“I was the first English language teacher to teach the nuns at the Dongyu Gatsal Ling nunnery,” Caterina said.

By 2008 committed helpers in New York City had established Friends of Dongyu Gatsal Ling, later to be renamed and restructured as Dongyu Gatsal Ling Initiatives Inc., with the intention of supporting the nunnery. The founders sought to establish an endowment fund, to guarantee the future of Dongyu Gatsal Ling Nunnery.

Heather working at her computer in Portland.

 “The future of the nuns needs to be considered,” said Caterina.

In 2010 Caterina traveled to New York to catch up with Jetsunma, and met the founding directors. She had no idea that later they would invite her to be on the board.

The organization is mostly run by volunteers, all women who have been inspired by Jetsunma and who want to help.

“We are virtual. We don’t have a brick-and-mortar office. Everything is done online,” Caterina said. “Our web consultant is in Edmonds, our bookkeeper lives in Seattle, and our vice president of advancement services lives in Portland.”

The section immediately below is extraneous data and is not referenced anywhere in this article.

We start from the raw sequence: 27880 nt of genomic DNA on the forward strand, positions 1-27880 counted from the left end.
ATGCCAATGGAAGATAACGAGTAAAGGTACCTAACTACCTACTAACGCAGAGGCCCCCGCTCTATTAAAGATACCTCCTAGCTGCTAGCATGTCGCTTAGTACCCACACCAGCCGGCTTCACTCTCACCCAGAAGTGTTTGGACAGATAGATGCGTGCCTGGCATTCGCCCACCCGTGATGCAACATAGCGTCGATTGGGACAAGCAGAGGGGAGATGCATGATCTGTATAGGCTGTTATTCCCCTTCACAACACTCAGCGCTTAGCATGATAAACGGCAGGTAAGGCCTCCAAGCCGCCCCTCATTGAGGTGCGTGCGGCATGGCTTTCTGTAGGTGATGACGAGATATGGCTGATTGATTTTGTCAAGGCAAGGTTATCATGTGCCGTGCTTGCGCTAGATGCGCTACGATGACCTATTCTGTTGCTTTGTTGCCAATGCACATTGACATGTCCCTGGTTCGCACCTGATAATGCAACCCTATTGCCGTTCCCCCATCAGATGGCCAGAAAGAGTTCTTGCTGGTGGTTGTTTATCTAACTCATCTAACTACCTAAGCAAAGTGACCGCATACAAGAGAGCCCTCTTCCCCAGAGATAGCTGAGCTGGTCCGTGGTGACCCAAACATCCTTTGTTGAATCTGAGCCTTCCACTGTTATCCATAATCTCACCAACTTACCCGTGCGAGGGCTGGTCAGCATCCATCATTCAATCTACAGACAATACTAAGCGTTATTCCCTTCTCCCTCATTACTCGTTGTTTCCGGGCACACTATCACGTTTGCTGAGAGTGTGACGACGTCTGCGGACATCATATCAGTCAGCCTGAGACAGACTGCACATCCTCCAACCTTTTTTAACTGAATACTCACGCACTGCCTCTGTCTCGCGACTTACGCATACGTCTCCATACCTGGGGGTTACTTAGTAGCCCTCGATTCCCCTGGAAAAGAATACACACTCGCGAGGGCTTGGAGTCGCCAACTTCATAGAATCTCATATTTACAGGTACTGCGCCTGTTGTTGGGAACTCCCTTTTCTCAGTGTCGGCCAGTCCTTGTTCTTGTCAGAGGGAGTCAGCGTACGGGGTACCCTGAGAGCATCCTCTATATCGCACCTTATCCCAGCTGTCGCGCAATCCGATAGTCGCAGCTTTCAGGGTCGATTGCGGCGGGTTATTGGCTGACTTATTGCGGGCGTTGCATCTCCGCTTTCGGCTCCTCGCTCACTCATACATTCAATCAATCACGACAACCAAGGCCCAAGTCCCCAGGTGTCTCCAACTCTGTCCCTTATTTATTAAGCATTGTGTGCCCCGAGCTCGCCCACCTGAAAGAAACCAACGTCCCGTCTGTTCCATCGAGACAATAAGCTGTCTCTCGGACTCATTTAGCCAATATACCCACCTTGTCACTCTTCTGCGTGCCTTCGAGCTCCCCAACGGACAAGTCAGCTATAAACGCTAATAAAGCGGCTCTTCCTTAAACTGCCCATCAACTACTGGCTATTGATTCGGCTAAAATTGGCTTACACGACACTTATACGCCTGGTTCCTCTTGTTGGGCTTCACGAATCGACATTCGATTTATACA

Much of the work is to increase awareness of the organization, and to raise funds for its present and future stability. The organization needs people who are technologically competent, and who also understand Jetsunma’s mission.

Caterina and her husband with Jetsunma in Portland, 2008.

“There’s more work to do,” Caterina said. “We need volunteers with good project management and online experience, who are willing to do the work and run with it.”

It’s hard to do all this and still leave time for current directors to also pursue their own Buddhist practices and retreat, on top of working for their own livelihoods.